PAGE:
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The shipowner pays the entire operating expense which normally is fixed. This includes the wages of the crew, repairs, insurance premiums, dry docking charges, lubricants as well as the special survey charges. The shipowner does not need to pay the fuel expense and the port charges these charges come under the section of voyage expenses and the head of the charterer.

A shipowner uses the TCE till its maximum limit, this is measured in USD which is calculated after we subtract the voyage expenses from the freight revenue. During good times for the industry when the freight rates are trending north then EBITDA margins go as high to about 55%, but even in a downfall, when freight rates are not so high, EBITDA margins are in the 40 % range, thus proving that the shipping business, in general, is a high margin business.

Who controls the shipping industry?

Regulations that are related to shipping are developed at a global level. Because shipping is international, it is important to have standard regulations on matters such as navigational rules and standards of the crew.

The shipping industry is regulated by the International Maritime Organization (IMO), which is the London based United Nations agency. This organization is mainly responsible for the safety of life at sea as well as the protection of the marine environment. With the IMO, the International Labour Organisation (ILO) is also responsible for the development of labor standards which is applicable to seafarers worldwide.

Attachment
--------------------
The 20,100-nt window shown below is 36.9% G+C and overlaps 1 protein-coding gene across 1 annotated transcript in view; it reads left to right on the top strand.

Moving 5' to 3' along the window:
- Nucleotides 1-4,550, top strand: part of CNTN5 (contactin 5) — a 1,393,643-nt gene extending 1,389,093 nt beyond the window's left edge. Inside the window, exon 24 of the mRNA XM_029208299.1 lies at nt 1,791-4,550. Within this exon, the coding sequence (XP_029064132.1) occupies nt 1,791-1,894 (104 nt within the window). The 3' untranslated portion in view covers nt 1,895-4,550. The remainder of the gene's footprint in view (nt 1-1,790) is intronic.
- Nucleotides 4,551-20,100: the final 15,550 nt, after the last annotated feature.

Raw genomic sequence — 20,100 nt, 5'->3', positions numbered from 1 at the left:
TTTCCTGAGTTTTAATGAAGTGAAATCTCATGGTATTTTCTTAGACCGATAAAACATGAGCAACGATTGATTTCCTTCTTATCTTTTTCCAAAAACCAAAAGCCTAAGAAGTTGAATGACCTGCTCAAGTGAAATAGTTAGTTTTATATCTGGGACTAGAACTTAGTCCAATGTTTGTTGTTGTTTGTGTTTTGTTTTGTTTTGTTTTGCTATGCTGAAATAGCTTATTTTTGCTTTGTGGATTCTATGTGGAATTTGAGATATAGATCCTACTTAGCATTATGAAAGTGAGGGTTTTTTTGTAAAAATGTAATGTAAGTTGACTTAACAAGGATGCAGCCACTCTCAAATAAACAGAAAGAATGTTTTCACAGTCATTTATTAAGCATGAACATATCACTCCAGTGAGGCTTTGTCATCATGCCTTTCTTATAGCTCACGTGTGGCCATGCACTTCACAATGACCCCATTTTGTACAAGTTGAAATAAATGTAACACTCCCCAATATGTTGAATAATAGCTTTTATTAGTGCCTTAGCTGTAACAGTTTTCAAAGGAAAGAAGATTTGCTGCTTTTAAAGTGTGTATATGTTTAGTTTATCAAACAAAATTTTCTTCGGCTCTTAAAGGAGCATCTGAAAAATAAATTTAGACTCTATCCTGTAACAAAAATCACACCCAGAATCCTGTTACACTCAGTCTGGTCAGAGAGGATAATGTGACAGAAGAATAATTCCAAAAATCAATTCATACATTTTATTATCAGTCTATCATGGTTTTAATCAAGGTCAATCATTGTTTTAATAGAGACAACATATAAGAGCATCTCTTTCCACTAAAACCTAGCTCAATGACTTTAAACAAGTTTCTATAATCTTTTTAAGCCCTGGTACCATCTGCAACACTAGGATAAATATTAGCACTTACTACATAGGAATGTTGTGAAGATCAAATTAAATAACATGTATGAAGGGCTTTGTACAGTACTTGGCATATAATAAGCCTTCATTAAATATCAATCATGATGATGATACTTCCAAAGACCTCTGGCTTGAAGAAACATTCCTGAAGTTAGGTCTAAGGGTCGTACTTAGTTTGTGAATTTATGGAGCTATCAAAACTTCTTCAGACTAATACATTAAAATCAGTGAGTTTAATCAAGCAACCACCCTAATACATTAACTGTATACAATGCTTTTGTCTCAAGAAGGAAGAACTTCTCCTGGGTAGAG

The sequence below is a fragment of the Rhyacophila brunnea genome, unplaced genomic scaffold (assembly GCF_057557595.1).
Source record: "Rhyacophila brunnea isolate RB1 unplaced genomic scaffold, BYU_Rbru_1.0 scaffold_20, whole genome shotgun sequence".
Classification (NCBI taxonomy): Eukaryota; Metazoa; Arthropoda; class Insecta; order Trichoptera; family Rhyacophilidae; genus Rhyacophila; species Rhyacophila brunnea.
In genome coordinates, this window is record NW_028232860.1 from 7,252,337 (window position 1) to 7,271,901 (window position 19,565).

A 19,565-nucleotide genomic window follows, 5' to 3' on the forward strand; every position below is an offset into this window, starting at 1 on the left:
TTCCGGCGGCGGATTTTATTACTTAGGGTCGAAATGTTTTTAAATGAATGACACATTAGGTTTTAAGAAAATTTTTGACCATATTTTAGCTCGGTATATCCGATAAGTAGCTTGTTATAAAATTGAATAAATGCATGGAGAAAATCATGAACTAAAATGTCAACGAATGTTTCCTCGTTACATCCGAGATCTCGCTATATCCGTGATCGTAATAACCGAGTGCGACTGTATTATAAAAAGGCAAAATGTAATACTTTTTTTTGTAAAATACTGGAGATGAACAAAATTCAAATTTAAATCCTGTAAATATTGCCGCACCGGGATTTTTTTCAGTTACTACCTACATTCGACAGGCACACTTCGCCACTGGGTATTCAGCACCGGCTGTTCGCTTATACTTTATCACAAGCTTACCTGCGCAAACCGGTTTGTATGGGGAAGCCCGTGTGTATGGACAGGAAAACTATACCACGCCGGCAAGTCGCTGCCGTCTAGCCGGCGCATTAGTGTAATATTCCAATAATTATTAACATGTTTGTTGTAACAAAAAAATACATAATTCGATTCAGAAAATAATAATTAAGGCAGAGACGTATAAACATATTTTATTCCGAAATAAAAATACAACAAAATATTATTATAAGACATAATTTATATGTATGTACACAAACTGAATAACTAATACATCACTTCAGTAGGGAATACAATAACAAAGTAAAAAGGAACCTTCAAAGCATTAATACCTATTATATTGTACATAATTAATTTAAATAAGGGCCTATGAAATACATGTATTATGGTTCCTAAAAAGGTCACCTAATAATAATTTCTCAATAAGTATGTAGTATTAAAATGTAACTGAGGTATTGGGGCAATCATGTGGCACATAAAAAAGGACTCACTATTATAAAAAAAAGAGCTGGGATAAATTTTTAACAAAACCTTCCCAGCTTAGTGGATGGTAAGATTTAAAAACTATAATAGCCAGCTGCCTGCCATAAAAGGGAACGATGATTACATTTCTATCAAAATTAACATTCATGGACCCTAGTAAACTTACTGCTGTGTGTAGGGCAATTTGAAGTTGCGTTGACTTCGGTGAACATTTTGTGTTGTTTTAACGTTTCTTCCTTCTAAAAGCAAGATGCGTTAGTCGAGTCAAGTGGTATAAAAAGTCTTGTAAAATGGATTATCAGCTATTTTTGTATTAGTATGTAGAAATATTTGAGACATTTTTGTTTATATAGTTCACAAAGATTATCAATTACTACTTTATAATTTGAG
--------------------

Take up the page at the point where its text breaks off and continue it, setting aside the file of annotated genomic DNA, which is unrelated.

The IMO has adopted a comprehensive framework of detailed technical regulations that govern the safety of ships and protection of the marine environment. National governments, which are under the membership of IMO, are required to implement and enforce all these international rules and ensure that the ships which are registered under their national flags do the same.

Flag states enforce IMO requirements through the inspections of ships conducted by the Port State Control. They have the power to suspend the functioning of foreign ships in the port if they do not comply with international standards.

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In the end we can conclude that the working of the shipping industry is not just the transportation of cargo from one port to another port but it consists of so many processes which not only include ships but also other modes of transportation and how there are so many different key factors which play a major role in the working of shipping industry. We understood the money flow in the maritime industry and also who makes sure that this industry functions smoothly.